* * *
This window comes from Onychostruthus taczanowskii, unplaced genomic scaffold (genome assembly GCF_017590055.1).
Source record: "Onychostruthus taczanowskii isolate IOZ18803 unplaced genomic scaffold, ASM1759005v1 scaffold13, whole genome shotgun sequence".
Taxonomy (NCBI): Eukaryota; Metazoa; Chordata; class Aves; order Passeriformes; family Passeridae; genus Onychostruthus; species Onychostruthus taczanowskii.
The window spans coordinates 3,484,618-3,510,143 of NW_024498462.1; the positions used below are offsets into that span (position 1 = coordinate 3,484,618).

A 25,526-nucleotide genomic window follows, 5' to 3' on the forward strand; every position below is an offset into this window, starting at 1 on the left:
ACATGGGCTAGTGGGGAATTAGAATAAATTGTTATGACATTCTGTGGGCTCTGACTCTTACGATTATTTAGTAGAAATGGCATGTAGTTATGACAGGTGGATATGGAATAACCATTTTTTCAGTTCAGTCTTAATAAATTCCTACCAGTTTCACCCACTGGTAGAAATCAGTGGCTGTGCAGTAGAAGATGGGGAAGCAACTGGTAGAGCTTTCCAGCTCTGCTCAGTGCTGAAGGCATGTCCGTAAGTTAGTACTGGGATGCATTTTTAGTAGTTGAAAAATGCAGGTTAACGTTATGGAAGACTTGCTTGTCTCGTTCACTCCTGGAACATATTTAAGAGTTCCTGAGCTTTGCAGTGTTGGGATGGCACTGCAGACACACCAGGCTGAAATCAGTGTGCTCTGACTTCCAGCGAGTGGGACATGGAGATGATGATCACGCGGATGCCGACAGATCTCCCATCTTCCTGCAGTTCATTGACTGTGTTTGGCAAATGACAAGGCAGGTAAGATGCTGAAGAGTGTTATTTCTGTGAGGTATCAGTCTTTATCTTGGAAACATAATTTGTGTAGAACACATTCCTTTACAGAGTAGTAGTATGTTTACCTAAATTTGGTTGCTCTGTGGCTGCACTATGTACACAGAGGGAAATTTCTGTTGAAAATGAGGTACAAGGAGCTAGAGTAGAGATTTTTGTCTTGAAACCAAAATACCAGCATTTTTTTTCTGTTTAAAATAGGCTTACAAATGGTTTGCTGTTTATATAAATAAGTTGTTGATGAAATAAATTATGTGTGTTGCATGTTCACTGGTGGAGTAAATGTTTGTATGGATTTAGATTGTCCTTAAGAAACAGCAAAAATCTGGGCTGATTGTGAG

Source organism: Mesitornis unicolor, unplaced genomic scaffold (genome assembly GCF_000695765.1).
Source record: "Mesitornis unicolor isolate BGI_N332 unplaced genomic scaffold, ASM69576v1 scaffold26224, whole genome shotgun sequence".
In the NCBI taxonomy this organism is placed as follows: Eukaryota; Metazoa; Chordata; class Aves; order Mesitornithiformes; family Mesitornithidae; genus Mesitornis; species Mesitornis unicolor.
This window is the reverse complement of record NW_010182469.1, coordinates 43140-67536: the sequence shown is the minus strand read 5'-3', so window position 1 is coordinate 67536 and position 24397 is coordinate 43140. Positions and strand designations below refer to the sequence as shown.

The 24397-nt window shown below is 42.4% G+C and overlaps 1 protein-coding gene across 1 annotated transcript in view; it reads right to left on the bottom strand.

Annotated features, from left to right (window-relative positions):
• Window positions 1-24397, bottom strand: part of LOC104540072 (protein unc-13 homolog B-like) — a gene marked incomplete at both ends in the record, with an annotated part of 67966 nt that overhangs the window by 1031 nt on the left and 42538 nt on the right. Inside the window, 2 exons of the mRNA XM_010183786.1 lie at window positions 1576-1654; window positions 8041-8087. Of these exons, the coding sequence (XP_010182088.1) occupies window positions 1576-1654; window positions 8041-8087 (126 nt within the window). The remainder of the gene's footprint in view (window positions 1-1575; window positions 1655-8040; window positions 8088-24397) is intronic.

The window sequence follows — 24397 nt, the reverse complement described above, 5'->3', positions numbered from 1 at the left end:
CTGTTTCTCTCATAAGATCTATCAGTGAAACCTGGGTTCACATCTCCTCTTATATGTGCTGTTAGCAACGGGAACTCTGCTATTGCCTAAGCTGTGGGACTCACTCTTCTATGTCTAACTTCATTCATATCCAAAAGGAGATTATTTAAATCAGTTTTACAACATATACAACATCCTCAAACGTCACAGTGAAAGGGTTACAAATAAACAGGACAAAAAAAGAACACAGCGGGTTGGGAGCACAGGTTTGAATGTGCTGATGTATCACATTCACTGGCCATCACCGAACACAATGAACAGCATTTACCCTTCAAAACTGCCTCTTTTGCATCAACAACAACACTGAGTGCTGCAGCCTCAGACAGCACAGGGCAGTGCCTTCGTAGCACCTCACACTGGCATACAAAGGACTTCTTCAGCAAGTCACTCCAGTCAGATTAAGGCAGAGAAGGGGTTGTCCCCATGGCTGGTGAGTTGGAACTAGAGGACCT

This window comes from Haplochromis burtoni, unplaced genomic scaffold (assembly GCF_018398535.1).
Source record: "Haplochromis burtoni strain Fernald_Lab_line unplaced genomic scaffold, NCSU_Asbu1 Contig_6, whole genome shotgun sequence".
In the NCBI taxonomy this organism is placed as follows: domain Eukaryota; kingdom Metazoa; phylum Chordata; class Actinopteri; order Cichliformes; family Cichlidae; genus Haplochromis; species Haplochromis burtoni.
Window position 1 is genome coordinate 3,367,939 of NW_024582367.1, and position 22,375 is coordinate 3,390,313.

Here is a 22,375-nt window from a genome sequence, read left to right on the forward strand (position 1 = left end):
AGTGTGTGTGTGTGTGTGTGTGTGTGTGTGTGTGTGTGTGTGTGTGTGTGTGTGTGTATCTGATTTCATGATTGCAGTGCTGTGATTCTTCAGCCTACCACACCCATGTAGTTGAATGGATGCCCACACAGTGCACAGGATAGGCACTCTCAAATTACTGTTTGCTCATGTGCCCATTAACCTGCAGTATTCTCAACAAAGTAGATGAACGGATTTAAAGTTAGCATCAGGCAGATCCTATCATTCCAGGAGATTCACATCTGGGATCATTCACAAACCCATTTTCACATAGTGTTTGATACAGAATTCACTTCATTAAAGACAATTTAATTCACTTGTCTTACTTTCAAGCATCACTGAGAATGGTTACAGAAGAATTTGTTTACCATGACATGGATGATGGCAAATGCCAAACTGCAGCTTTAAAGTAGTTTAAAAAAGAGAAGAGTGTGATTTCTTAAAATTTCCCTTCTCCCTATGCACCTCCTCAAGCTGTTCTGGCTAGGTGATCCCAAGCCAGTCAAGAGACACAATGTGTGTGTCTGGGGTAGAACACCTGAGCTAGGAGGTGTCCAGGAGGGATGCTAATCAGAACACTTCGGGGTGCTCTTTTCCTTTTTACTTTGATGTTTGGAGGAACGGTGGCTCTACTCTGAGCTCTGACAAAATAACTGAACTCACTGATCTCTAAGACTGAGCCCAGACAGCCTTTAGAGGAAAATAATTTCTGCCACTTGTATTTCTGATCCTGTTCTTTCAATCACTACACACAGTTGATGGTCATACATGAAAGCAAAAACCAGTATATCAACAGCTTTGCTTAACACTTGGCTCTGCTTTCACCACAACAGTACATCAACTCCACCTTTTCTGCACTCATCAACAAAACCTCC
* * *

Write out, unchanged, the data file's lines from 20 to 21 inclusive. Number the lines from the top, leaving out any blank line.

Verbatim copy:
Here is a 22,375-nt window from a genome sequence, read left to right on the forward strand (position 1 = left end):
AGTGTGTGTGTGTGTGTGTGTGTGTGTGTGTGTGTGTGTGTGTGTGTGTGTGTGTGTATCTGATTTCATGATTGCAGTGCTGTGATTCTTCAGCCTACCACACCCATGTAGTTGAATGGATGCCCACACAGTGCACAGGATAGGCACTCTCAAATTACTGTTTGCTCATGTGCCCATTAACCTGCAGTATTCTCAACAAAGTAGATGAACGGATTTAAAGTTAGCATCAGGCAGATCCTATCATTCCAGGAGATTCACATCTGGGATCATTCACAAACCCATTTTCACATAGTGTTTGATACAGAATTCACTTCATTAAAGACAATTTAATTCACTTGTCTTACTTTCAAGCATCACTGAGAATGGTTACAGAAGAATTTGTTTACCATGACATGGATGATGGCAAATGCCAAACTGCAGCTTTAAAGTAGTTTAAAAAAGAGAAGAGTGTGATTTCTTAAAATTTCCCTTCTCCCTATGCACCTCCTCAAGCTGTTCTGGCTAGGTGATCCCAAGCCAGTCAAGAGACACAATGTGTGTGTCTGGGGTAGAACACCTGAGCTAGGAGGTGTCCAGGAGGGATGCTAATCAGAACACTTCGGGGTGCTCTTTTCCTTTTTACTTTGATGTTTGGAGGAACGGTGGCTCTACTCTGAGCTCTGACAAAATAACTGAACTCACTGATCTCTAAGACTGAGCCCAGACAGCCTTTAGAGGAAAATAATTTCTGCCACTTGTATTTCTGATCCTGTTCTTTCAATCACTACACACAGTTGATGGTCATACATGAAAGCAAAAACCAGTATATCAACAGCTTTGCTTAACACTTGGCTCTGCTTTCACCACAACAGTACATCAACTCCACCTTTTCTGCACTCATCAACAAAACCTCC